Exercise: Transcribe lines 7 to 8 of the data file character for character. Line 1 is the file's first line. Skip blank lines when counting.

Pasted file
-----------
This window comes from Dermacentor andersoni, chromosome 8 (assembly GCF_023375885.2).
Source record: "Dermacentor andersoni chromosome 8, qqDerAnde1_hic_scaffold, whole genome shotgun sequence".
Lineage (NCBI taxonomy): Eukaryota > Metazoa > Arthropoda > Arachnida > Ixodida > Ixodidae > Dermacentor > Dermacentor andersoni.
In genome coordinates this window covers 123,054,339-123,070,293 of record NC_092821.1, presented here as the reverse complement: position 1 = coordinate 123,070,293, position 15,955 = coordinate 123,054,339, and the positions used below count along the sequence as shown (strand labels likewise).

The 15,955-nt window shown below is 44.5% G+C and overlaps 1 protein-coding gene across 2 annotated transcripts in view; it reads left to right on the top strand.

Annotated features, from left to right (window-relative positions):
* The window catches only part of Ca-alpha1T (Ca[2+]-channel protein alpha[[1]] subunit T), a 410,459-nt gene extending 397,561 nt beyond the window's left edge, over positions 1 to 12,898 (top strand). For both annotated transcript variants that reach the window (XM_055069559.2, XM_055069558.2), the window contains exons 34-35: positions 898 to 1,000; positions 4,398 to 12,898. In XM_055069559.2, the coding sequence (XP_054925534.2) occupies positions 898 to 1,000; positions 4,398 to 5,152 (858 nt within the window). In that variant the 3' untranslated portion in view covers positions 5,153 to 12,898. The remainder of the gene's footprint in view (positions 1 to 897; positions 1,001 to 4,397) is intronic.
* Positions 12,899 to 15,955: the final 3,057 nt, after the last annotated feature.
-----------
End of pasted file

* The window catches only part of Ca-alpha1T (Ca[2+]-channel protein alpha[[1]] subunit T), a 410,459-nt gene extending 397,561 nt beyond the window's left edge, over positions 1 to 12,898 (top strand). For both annotated transcript variants that reach the window (XM_055069559.2, XM_055069558.2), the window contains exons 34-35: positions 898 to 1,000; positions 4,398 to 12,898. In XM_055069559.2, the coding sequence (XP_054925534.2) occupies positions 898 to 1,000; positions 4,398 to 5,152 (858 nt within the window). In that variant the 3' untranslated portion in view covers positions 5,153 to 12,898. The remainder of the gene's footprint in view (positions 1 to 897; positions 1,001 to 4,397) is intronic.
* Positions 12,899 to 15,955: the final 3,057 nt, after the last annotated feature.